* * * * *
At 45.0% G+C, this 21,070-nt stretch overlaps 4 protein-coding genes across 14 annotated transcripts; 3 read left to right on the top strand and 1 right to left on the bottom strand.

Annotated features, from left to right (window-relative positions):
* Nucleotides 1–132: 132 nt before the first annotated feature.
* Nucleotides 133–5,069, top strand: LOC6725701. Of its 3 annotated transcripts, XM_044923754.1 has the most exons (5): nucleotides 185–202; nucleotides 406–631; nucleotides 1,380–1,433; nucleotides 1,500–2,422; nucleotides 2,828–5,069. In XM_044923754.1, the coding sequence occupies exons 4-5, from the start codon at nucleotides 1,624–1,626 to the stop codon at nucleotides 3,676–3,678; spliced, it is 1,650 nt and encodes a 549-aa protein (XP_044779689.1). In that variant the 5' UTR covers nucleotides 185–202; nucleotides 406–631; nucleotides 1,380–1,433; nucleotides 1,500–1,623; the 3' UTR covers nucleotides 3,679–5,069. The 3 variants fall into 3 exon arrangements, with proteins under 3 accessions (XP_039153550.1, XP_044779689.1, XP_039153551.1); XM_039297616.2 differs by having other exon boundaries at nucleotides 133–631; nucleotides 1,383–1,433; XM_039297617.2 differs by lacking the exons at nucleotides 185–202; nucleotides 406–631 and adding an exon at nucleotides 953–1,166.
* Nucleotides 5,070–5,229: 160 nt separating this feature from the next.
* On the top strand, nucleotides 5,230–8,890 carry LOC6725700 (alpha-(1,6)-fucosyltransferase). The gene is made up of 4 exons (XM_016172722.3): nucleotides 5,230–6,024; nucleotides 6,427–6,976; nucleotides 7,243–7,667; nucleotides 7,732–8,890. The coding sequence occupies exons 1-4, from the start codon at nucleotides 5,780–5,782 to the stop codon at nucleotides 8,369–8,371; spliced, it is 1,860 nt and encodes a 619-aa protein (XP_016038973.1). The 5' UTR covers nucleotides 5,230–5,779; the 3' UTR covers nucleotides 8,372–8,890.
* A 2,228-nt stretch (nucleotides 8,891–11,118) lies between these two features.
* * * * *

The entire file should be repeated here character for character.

At 45.0% G+C, this 21,070-nt stretch overlaps 4 protein-coding genes across 14 annotated transcripts; 3 read left to right on the top strand and 1 right to left on the bottom strand.

Annotated features, from left to right (window-relative positions):
* Nucleotides 1–132: 132 nt before the first annotated feature.
* Nucleotides 133–5,069, top strand: LOC6725701. Of its 3 annotated transcripts, XM_044923754.1 has the most exons (5): nucleotides 185–202; nucleotides 406–631; nucleotides 1,380–1,433; nucleotides 1,500–2,422; nucleotides 2,828–5,069. In XM_044923754.1, the coding sequence occupies exons 4-5, from the start codon at nucleotides 1,624–1,626 to the stop codon at nucleotides 3,676–3,678; spliced, it is 1,650 nt and encodes a 549-aa protein (XP_044779689.1). In that variant the 5' UTR covers nucleotides 185–202; nucleotides 406–631; nucleotides 1,380–1,433; nucleotides 1,500–1,623; the 3' UTR covers nucleotides 3,679–5,069. The 3 variants fall into 3 exon arrangements, with proteins under 3 accessions (XP_039153550.1, XP_044779689.1, XP_039153551.1); XM_039297616.2 differs by having other exon boundaries at nucleotides 133–631; nucleotides 1,383–1,433; XM_039297617.2 differs by lacking the exons at nucleotides 185–202; nucleotides 406–631 and adding an exon at nucleotides 953–1,166.
* Nucleotides 5,070–5,229: 160 nt separating this feature from the next.
* On the top strand, nucleotides 5,230–8,890 carry LOC6725700 (alpha-(1,6)-fucosyltransferase). The gene is made up of 4 exons (XM_016172722.3): nucleotides 5,230–6,024; nucleotides 6,427–6,976; nucleotides 7,243–7,667; nucleotides 7,732–8,890. The coding sequence occupies exons 1-4, from the start codon at nucleotides 5,780–5,782 to the stop codon at nucleotides 8,369–8,371; spliced, it is 1,860 nt and encodes a 619-aa protein (XP_016038973.1). The 5' UTR covers nucleotides 5,230–5,779; the 3' UTR covers nucleotides 8,372–8,890.
* A 2,228-nt stretch (nucleotides 8,891–11,118) lies between these two features.